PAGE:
Ableton Live has long established its credibility as a powerhouse of a digital audio workstation (DAW), especially in the fields of electronic music production and particularly live performance. For those not familiar with it yet, you can get a 90-day free trial to have a play with it on your Apple or Windows computer. If you’re into live-looping or performance-based stuff it’s totally amazing, especially with the Push 2 controller which allows you to use Ableton without even having to look at a computer screen.
But even without Push, it’s an excellent piece of software. The huge Ableton Live 11 update available here from early 2021 sees Ableton Live adopting and expanding on some features that other DAWs have already embraced, plus adding some unique and groundbreaking ones. There’s really too many to cover in this short article, but I can give you some of what I think are the highlights…
Arguably one of the biggest new features is the addition of Take Lanes and ability to Comp Takes. This means you can loop-record MIDI or audio over the same bar selection, and then select the best parts of each take. Or you can use it creatively by manually adding various clips to take lanes and cutting between them. It’s great to see this powerful function finally included as it’s been in other DAWs for a while now.
You can now link tracks to perform simultaneous sample-accurate edits on their content. This is very handy for editing multitrack audio recordings or for layered tracks and grouped vocals and the like.
MPE (MIDI Polyphonic Expression) is a cool new feature. It allows you to add bends, slides and pressure control for every individual note in a chord. Old-school MIDI only allows you to do this to an entire instrument/MIDI channel at a time. This trickery does rely on MPE-compatible instruments to work (Ableton has adapted Wavetable, Sampler and Arpeggiator to work with this new mode), but numerous other third-party instruments are also compatible, and the list will only increase as time goes on. To make this new mode easier to work with, the Piano Roll has a new view for editing MPE data.
While we’re talking about the Piano Roll – it has plenty of other cool improvements and additions. One of the most exciting new features here is Scale mode. You can now choose a key and a scale and then have the note lanes highlighted in the Piano Roll, or you can show only the notes of that scale so that only they can be drawn.
Ableton has also added the ability to add random variations to performances by having ‘note-chance’ editing. So, you could put a sequence of notes into the Piano Roll and then set the probability percentage on each note so that only some of them get triggered each time. At the extreme, it’s moving into generative music as you could draw some notes in a scale (or a drum pattern), then have them be randomly triggered. As well as note-chance, note velocity can also be randomised, to add more variation and expression to performances.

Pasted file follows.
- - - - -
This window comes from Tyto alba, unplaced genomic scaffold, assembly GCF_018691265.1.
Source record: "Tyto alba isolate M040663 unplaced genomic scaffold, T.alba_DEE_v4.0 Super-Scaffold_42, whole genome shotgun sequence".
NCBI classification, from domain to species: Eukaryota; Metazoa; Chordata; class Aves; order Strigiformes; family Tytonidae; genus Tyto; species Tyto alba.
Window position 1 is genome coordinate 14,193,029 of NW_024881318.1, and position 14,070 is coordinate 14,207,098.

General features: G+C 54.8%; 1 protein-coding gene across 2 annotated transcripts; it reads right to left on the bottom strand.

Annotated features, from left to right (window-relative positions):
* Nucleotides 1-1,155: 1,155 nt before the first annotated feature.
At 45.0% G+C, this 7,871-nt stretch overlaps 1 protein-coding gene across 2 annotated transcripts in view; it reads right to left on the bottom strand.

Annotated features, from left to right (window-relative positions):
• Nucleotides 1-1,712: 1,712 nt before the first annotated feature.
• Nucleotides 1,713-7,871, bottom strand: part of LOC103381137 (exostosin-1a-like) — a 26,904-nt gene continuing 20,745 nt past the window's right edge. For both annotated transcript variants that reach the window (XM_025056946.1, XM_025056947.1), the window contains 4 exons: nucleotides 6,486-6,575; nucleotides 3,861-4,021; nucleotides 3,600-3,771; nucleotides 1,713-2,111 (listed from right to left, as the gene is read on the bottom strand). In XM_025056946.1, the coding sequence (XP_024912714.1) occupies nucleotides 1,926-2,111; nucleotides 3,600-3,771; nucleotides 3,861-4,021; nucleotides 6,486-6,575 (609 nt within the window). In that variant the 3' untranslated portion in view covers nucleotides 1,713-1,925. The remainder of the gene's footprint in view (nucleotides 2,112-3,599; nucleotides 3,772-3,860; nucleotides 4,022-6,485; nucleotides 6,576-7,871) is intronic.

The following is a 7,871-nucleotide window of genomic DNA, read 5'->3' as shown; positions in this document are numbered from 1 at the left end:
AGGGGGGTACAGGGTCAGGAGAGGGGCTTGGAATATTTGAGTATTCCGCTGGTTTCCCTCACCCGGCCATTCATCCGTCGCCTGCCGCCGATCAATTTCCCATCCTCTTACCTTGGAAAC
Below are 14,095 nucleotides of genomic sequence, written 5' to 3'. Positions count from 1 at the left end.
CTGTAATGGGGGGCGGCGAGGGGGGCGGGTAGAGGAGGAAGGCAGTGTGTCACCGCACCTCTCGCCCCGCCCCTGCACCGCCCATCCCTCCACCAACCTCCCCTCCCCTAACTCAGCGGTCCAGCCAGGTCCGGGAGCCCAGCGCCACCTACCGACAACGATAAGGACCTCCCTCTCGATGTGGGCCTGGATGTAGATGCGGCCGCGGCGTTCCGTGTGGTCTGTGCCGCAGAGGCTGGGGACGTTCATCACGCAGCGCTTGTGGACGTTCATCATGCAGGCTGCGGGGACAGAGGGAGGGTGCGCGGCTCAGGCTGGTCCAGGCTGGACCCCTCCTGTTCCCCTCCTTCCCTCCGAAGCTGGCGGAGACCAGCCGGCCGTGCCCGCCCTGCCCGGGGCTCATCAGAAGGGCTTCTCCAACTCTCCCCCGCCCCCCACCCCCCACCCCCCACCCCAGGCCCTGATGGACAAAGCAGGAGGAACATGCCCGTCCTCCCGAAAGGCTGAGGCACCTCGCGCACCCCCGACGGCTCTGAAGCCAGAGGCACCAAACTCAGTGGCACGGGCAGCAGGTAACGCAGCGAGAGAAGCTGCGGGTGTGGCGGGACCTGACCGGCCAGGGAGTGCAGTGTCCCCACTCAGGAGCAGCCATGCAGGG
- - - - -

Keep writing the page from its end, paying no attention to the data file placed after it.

Noteworthy among the new and tidied plugins is a cool new Hybrid Reverb (uses both impulses and algorithms) which is very powerful and sounds great. Also added are Spectral Time and Spectral Resonator plugins and PitchLoop89 for glitchy effects. There’s a few quirkier organic instruments included as well, plus heaps of new and updated sounds and patches. Chorus has been updated to Chorus-Ensemble, and Phaser and Flanger have been combined into one plugin. Redux has added more characteristics from old digital gear.
Ableton have finally tidied up their file browser and now everything is categorised. They’ve blended in the very useful Max-based plugins (which most people didn’t even know about) and made it easy to create and use project templates.
Better CPU metering allows you to see which tracks are hogging all the computer power so you know which ones to freeze. Rack has been improved with more Macro options – for example the ability to generate random Macro knob variations and save them as snapshots.
For those who like to work in Session view – one of Ableton’s major strengths – there are some big improvements in Follow Actions. You can now use them on Scenes, and they can now jump to specific clips and scenes. Tempo and Time Signature are way more visible in the Scenes view as well. There’s a cool Follow Tempo facility too, so (in theory) you could have Ableton follow a drummer or other live rhythmic input.
That’s about all I can fit here (and this doesn’t even include the cool pre-update features), but hopefully you get the impression that v11 is a pretty major update for Ableton Live and it’s definitely worth looking at.
More here: https://www.ableton.com/en/live/all-new-features/
Roger Linn has a good list of currently compatible MPE products over on his site: https://www.rogerlinndesign.com/support/support-linnstrument-recommended-sounds
Zed Brookes is a producer/engineer/composer/musician and teaches music production at SAE Institute in Auckland, NZ.